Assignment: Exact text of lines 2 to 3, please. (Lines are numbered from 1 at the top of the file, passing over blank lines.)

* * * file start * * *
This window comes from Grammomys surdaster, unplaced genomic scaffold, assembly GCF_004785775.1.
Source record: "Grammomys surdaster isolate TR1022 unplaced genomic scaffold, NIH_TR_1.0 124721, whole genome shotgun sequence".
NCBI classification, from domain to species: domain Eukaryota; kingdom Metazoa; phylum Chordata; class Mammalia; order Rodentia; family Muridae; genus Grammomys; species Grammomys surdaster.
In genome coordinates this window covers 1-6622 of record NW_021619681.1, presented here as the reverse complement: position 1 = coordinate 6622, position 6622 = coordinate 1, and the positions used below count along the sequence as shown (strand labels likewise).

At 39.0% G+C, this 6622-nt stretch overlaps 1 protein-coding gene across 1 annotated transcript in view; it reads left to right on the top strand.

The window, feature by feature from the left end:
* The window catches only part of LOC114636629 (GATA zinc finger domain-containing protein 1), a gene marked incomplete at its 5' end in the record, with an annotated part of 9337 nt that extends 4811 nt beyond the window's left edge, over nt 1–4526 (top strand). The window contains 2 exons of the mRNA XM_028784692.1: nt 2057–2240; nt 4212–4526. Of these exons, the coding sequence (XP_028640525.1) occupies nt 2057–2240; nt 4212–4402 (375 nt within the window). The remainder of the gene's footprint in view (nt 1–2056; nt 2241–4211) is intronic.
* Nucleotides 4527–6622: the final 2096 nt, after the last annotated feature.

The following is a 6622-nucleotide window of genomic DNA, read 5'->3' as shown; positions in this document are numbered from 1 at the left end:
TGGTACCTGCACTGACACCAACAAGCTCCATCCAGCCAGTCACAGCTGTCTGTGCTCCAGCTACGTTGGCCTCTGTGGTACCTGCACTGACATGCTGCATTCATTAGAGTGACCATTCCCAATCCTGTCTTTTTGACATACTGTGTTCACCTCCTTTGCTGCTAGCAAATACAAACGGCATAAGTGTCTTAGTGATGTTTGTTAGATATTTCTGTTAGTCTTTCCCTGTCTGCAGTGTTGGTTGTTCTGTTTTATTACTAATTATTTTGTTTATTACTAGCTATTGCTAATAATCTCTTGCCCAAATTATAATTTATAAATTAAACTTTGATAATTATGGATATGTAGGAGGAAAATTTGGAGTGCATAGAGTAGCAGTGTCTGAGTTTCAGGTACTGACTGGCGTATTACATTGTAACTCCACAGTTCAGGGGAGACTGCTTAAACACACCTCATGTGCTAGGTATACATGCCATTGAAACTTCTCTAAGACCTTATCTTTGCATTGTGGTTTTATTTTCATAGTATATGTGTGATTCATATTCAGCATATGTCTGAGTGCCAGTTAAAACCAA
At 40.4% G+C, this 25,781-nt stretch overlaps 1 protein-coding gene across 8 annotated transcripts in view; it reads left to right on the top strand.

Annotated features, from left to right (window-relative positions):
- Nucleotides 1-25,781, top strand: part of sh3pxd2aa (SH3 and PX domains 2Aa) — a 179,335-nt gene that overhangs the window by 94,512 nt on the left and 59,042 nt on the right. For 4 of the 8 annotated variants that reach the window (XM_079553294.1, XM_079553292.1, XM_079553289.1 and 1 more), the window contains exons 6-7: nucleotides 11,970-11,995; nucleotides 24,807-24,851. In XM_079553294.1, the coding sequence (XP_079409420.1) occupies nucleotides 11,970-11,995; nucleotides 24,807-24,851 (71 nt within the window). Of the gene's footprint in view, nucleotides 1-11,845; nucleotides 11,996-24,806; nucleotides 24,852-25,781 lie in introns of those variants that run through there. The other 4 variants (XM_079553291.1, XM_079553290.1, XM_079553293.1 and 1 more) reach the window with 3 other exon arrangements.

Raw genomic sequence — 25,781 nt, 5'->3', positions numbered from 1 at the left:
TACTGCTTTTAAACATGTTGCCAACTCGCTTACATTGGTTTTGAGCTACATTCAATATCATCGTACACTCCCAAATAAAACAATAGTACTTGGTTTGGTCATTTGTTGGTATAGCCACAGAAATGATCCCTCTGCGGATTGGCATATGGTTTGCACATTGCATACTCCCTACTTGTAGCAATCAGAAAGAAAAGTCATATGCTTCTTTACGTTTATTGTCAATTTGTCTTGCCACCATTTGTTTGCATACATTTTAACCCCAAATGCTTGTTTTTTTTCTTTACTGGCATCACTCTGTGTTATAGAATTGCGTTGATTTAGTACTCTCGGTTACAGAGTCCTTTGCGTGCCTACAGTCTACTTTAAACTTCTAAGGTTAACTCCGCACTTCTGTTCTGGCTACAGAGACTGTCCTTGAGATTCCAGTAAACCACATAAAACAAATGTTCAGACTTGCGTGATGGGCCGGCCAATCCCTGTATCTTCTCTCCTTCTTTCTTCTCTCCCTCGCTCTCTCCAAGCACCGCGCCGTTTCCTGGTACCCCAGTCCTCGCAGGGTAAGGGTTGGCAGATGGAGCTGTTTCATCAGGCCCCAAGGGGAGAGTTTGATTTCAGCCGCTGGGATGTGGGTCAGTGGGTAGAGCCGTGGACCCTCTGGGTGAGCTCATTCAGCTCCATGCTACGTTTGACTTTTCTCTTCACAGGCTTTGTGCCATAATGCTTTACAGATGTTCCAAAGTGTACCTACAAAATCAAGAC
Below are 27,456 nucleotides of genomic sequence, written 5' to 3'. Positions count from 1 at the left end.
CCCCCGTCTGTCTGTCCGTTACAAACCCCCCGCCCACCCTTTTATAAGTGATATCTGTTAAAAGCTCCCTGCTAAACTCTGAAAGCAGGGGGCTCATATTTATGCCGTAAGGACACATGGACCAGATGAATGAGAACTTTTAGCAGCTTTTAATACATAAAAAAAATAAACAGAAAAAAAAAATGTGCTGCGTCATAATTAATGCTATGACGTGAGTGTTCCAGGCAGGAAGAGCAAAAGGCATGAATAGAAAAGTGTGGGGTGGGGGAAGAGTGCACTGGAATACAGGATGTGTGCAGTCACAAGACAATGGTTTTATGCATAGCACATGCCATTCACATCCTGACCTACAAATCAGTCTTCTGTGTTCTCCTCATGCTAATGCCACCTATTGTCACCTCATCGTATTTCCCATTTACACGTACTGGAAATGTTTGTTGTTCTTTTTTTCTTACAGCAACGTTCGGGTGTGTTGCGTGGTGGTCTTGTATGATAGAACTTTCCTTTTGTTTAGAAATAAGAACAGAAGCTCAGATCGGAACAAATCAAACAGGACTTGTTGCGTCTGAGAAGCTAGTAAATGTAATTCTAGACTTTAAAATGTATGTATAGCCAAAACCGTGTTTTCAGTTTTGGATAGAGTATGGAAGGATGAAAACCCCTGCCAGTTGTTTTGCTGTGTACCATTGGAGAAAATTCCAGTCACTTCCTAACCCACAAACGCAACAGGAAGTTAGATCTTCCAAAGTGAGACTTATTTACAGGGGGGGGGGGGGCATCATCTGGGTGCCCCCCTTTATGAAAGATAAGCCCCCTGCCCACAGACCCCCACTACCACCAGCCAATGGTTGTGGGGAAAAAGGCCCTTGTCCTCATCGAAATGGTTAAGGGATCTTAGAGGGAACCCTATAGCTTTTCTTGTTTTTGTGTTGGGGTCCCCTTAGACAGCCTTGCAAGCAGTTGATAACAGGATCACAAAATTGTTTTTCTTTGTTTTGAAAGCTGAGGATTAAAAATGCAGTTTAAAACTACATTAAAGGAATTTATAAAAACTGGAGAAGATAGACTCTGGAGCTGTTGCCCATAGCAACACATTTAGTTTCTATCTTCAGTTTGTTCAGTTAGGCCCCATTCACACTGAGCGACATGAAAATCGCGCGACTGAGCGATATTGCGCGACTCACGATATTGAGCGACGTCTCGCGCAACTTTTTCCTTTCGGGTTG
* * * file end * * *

Source record: "Grammomys surdaster isolate TR1022 unplaced genomic scaffold, NIH_TR_1.0 124721, whole genome shotgun sequence".
NCBI classification, from domain to species: domain Eukaryota; kingdom Metazoa; phylum Chordata; class Mammalia; order Rodentia; family Muridae; genus Grammomys; species Grammomys surdaster.